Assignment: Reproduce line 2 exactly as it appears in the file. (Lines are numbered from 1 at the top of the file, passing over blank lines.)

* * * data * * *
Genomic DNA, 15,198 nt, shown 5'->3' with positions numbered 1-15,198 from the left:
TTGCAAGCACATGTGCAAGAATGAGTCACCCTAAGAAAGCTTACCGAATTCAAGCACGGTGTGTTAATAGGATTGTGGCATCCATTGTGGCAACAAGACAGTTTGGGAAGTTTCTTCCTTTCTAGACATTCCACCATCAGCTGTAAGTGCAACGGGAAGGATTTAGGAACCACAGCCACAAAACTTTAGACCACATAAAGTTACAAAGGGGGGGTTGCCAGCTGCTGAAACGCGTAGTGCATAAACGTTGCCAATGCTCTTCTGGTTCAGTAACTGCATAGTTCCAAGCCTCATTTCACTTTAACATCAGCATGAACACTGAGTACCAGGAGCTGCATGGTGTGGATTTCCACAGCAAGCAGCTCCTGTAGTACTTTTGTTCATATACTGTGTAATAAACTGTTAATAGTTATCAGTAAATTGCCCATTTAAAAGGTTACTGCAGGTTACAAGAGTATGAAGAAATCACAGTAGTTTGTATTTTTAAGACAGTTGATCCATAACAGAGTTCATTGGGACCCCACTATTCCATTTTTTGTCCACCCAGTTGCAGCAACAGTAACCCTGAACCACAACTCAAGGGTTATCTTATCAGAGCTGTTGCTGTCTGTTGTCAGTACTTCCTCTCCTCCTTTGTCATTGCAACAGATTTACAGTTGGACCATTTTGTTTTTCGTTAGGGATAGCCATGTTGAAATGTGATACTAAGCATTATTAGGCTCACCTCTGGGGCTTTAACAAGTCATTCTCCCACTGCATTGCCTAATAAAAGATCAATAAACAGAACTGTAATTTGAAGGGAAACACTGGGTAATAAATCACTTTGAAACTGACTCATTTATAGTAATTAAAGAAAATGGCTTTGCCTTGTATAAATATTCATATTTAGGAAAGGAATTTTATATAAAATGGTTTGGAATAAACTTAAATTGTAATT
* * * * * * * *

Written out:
TTGCAAGCACATGTGCAAGAATGAGTCACCCTAAGAAAGCTTACCGAATTCAAGCACGGTGTGTTAATAGGATTGTGGCATCCATTGTGGCAACAAGACAGTTTGGGAAGTTTCTTCCTTTCTAGACATTCCACCATCAGCTGTAAGTGCAACGGGAAGGATTTAGGAACCACAGCCACAAAACTTTAGACCACATAAAGTTACAAAGGGGGGGTTGCCAGCTGCTGAAACGCGTAGTGCATAAACGTTGCCAATGCTCTTCTGGTTCAGTAACTGCATAGTTCCAAGCCTCATTTCACTTTAACATCAGCATGAACACTGAGTACCAGGAGCTGCATGGTGTGGATTTCCACAGCAAGCAGCTCCTGTAGTACTTTTGTTCATATACTGTGTAATAAACTGTTAATAGTTATCAGTAAATTGCCCATTTAAAAGGTTACTGCAGGTTACAAGAGTATGAAGAAATCACAGTAGTTTGTATTTTTAAGACAGTTGATCCATAACAGAGTTCATTGGGACCCCACTATTCCATTTTTTGTCCACCCAGTTGCAGCAACAGTAACCCTGAACCACAACTCAAGGGTTATCTTATCAGAGCTGTTGCTGTCTGTTGTCAGTACTTCCTCTCCTCCTTTGTCATTGCAACAGATTTACAGTTGGACCATTTTGTTTTTCGTTAGGGATAGCCATGTTGAAATGTGATACTAAGCATTATTAGGCTCACCTCTGGGGCTTTAACAAGTCATTCTCCCACTGCATTGCCTAATAAAAGATCAATAAACAGAACTGTAATTTGAAGGGAAACACTGGGTAATAAATCACTTTGAAACTGACTCATTTATAGTAATTAAAGAAAATGGCTTTGCCTTGTATAAATATTCATATTTAGGAAAGGAATTTTATATAAAATGGTTTGGAATAAACTTAAATTGTAATT